4:00 - 5:00 pm
*IMPORTANT UPDATE: This event was rescheduled for Thursday, March 24 from 4:00pm-5:00pm. Due to a security shutdown in the vicinity of the White House, the Corcoran was closed on Tuesday, March 22 and this event was cancelled*
The Middle East Institute (MEI) and the Corcoran School of the Arts and Design at George Washington University are pleased to co-host leading Saudi artist Ahmed Mater for a discussion about his groundbreaking work in video, photography, painting, and installation offering an unparalleled perspective on contemporary Saudi Arabia.
He will be joined in conversation by Carol Huh, curator of contemporary Asian art at the Freer|Sackler Gallery, which is hosting Mater's first solo U.S. exhibition, Symbolic Cities, opening on March 19.
Mater's work explores the narratives and aesthetics of Islamic culture in an era of globalization, consumerism, and transformation. His recent work increasingly uses image and video to explore local collective memory and unofficial histories behind contemporary Saudi Arabian sociopolitical life with a focus on the cities of Mecca and Riyadh.
The conversation will be moderated by Sanjit Sethi, director of the Corcoran School of the Arts and Design.
This event is supported by Art Jameel. Art Jameel, one of Community Jameel's Initiatives, fosters and promotes contemporary art and creative entrepreneurship across the MENAT region.
Curator of Contemporary Asian Art, Freer|Sackler Gallery, Smithsonian Museum of Asian Art
Carol Huh is the first curator of contemporary art at the Freer and Sackler. Through exhibitions, acquisitions, and public programs, she is responsible for further developing the Galleries’ effort to explore current environments of artistic production and social change related to Asia. Recent projects have included the museum’s ongoing Perspectives series (including works by Y.Z. Kami, Anish Kapoor, Hai Bo, Hale Tenger, Lu Chunsheng, Minouk Lim, Ai Weiwei, and Rina Banerjee). Huh organized Moving Perspectives, the Galleries’ first series of exhibitions focusing on video art from Asia (with works by Shahzia Sikander, Lida Abdul, Dinh Q Lé, Yang Fudong, and Yeondoo Jung, among others). Special exhibitions include works by Ahmed Mater (upcoming 2016), Sense of Place: Landscape Photographs from Asia (2013), Nine Deaths, Two Births: Xu Bing’s Phoenix Project (2013), Shadow Sites: Recent Work by Jananne al-Ani (2012), and Fiona Tan: Rise and Fall (in-house curator, 2010). She is responsible for building the Galleries’ collections of contemporary Asian art, especially in the area of photography. Huh is co-chair of the Smithsonian Artist Research Fellowship Committee and member of the Smithsonian Networks Review Committee.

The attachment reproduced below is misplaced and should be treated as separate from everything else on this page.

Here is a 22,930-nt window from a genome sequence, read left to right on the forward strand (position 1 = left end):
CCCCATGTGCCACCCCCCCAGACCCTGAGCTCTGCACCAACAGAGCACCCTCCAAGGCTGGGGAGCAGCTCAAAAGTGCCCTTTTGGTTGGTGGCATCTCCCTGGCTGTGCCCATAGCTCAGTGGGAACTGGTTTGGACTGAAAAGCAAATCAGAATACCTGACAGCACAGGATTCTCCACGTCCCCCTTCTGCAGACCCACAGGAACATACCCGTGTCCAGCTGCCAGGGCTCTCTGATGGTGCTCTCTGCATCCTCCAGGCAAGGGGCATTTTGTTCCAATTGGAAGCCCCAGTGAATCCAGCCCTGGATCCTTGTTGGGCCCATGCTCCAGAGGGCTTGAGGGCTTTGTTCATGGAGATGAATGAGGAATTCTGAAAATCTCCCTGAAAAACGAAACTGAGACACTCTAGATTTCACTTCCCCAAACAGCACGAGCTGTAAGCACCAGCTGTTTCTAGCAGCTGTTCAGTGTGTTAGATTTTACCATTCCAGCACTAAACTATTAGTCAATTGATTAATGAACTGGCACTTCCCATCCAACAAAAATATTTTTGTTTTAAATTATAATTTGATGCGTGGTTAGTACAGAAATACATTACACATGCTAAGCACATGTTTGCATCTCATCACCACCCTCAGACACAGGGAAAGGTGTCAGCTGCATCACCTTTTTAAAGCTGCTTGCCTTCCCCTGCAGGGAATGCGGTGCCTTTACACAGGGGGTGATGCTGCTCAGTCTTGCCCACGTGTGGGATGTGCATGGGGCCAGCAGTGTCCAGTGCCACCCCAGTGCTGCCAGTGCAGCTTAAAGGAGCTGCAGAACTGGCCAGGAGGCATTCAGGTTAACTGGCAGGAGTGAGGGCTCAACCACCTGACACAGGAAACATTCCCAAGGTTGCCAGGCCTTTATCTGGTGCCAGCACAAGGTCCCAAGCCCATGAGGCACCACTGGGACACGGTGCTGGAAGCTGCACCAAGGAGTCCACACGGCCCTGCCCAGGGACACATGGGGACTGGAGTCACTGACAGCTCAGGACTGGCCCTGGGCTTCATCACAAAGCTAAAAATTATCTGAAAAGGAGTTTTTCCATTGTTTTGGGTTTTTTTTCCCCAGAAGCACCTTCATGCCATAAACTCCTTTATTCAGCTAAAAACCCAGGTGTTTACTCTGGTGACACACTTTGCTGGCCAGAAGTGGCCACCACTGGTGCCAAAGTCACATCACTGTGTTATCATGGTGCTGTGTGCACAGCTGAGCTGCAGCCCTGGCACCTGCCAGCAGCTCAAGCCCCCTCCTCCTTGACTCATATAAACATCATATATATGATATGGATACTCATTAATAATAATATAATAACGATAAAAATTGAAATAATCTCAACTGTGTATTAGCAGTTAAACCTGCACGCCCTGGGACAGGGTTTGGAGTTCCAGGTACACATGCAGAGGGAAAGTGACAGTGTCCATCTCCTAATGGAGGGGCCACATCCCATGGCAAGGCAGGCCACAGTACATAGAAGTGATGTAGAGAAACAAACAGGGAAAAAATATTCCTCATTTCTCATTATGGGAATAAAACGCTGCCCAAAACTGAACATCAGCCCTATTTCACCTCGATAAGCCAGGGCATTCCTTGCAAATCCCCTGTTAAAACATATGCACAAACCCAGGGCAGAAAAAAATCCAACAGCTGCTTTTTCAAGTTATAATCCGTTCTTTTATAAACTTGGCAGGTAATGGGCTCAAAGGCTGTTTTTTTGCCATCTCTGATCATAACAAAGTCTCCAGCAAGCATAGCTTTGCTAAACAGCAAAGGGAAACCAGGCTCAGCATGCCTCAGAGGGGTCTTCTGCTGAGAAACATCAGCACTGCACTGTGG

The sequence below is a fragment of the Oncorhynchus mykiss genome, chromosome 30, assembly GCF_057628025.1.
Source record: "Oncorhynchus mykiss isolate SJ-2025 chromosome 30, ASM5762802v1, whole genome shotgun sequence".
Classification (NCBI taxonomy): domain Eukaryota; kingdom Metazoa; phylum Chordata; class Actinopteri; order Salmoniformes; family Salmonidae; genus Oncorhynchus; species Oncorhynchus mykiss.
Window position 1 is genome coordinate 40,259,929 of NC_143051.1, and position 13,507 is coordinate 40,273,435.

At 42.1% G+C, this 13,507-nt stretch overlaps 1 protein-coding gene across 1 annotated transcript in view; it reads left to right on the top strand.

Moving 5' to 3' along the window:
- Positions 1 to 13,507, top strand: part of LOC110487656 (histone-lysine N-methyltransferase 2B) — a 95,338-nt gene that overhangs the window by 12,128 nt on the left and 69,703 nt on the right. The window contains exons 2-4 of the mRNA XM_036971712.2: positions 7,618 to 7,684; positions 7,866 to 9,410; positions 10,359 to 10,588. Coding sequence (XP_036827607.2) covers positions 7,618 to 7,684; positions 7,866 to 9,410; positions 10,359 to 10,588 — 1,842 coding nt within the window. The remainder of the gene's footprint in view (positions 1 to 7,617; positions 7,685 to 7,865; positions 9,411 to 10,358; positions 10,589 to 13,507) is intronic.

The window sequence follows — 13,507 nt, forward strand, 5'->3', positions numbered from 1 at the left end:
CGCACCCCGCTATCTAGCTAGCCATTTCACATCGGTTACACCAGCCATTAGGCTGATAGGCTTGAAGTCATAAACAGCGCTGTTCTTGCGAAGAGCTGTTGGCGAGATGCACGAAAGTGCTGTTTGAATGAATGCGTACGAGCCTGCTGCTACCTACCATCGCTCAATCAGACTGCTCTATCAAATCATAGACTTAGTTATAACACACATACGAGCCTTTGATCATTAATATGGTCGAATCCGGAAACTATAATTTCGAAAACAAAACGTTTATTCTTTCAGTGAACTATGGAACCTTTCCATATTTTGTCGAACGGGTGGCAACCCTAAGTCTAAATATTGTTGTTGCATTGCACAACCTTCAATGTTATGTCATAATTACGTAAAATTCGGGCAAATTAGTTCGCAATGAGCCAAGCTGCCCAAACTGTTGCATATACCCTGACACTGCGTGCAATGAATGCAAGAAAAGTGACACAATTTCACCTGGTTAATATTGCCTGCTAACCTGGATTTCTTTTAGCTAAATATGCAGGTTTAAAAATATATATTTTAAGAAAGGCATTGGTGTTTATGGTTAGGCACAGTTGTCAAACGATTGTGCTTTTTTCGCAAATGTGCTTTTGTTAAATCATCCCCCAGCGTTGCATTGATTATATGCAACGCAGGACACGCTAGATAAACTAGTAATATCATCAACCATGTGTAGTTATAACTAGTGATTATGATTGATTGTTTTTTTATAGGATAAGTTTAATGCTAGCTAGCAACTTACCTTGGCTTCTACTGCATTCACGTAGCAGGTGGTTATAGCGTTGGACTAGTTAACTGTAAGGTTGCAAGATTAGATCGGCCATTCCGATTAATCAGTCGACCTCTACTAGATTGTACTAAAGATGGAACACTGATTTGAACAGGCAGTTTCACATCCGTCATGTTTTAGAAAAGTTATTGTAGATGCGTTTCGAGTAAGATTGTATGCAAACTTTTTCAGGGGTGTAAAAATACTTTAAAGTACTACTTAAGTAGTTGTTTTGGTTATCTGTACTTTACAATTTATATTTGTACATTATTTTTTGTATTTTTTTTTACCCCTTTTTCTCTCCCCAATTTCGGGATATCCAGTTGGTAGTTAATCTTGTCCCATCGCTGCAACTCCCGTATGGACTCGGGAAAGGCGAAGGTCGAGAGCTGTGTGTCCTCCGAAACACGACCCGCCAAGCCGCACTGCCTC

Saudi Arabian Contemporary Artist
Ahmed Mater, born and raised in southern Saudi Arabia and trained as a medical doctor, has been a practicing artist since the early 1990s. Mater's work grapples with the narratives and aesthetics of Islamic culture in an era of globalization, consumerism, and transformation. Using photography and video, Mater explores collective memory and unofficial histories behind contemporary Saudi Arabian sociopolitical life. In 2003, Mater founded Al- Meftaha Arts Village in Abha and co-founded Edge of Arabia, a non-profit social enterprise dedicated to dialogue and exchange between the Middle East and the West through exhibitions, publications, and public programming. His Freer|Sackler exhibit, Symbolic Cities, presents the extraordinary transformation of Mecca and the artists’ visual and aural journeys observing economic and urban change in Saudi Arabia. Mater’s work has been widely exhibited around the world, including at The Mori Museum of Art in Japan, the Sharjah Biennale in UAE, Home Works 6 at Ashkal Alwan in Lebanon, and Galleria Continua’s Le Moulin in France, among others. Additionally, his work is in the collection of the British Museum in London, the Los Angeles County Museum of Art, the Museum of Islamic Art in Doha, and the Centre Pompidou in Paris. Most recently, Mater debuted his 100 Found Objects at the Sharjah Art Foundation.
Director, Corcoran School of the Arts and Design at the George Washington University
Sanjit Sethi is the director of the Corcoran School of the Arts and Design at the George Washington University. He is an artist and administrator, skilled in facilitating partnerships and managing an arts organization. Sethi received a BFA in 1994 from the New York State College of Ceramics at Alfred University, an MFA in 1998 from the University of Georgia, and an MS in advanced visual studies in 2002 from the Massachusetts Institute of Technology. He has taught at numerous academic institutions including the Memphis College of Art, the Srishti School of Art, Design and Technology, and California College of the Arts. His work deals with issues of nomadism, identity, the residue of labor, and memory. Sethi was previously executive director of the Santa Fe Art Institute (SFAI) and prior to that was director of the Center for Art and Public Life and Barclay Simpson Professor/ Chair of Community Arts at the California College of the Arts.